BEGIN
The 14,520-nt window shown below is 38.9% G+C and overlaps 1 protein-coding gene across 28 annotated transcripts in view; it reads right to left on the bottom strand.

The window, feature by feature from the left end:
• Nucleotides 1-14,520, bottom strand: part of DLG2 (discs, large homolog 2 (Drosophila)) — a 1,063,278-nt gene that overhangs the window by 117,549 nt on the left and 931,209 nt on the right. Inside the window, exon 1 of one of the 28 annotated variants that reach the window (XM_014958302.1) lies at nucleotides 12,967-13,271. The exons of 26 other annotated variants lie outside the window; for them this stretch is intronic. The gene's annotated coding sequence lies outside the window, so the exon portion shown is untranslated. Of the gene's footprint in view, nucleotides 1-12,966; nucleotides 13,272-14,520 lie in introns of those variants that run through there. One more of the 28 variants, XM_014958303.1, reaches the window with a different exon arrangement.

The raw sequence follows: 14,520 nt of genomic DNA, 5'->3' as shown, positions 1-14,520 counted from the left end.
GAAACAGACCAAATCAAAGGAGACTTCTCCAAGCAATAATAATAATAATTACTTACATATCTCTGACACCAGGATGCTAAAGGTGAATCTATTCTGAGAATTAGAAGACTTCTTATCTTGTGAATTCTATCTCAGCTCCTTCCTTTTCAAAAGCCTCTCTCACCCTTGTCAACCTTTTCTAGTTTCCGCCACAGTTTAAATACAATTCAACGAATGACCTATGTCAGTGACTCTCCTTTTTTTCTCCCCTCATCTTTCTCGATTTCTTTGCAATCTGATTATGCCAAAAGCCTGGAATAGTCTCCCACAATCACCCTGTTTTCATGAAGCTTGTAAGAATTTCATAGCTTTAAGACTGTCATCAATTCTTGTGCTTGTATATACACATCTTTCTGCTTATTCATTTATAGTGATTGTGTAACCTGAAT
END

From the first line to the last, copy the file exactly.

The 14,520-nt window shown below is 38.9% G+C and overlaps 1 protein-coding gene across 28 annotated transcripts in view; it reads right to left on the bottom strand.

The window, feature by feature from the left end:
• Nucleotides 1-14,520, bottom strand: part of DLG2 (discs, large homolog 2 (Drosophila)) — a 1,063,278-nt gene that overhangs the window by 117,549 nt on the left and 931,209 nt on the right. Inside the window, exon 1 of one of the 28 annotated variants that reach the window (XM_014958302.1) lies at nucleotides 12,967-13,271. The exons of 26 other annotated variants lie outside the window; for them this stretch is intronic. The gene's annotated coding sequence lies outside the window, so the exon portion shown is untranslated. Of the gene's footprint in view, nucleotides 1-12,966; nucleotides 13,272-14,520 lie in introns of those variants that run through there. One more of the 28 variants, XM_014958303.1, reaches the window with a different exon arrangement.

The raw sequence follows: 14,520 nt of genomic DNA, 5'->3' as shown, positions 1-14,520 counted from the left end.
GAAACAGACCAAATCAAAGGAGACTTCTCCAAGCAATAATAATAATAATTACTTACATATCTCTGACACCAGGATGCTAAAGGTGAATCTATTCTGAGAATTAGAAGACTTCTTATCTTGTGAATTCTATCTCAGCTCCTTCCTTTTCAAAAGCCTCTCTCACCCTTGTCAACCTTTTCTAGTTTCCGCCACAGTTTAAATACAATTCAACGAATGACCTATGTCAGTGACTCTCCTTTTTTTCTCCCCTCATCTTTCTCGATTTCTTTGCAATCTGATTATGCCAAAAGCCTGGAATAGTCTCCCACAATCACCCTGTTTTCATGAAGCTTGTAAGAATTTCATAGCTTTAAGACTGTCATCAATTCTTGTGCTTGTATATACACATCTTTCTGCTTATTCATTTATAGTGATTGTGTAACCTGAAT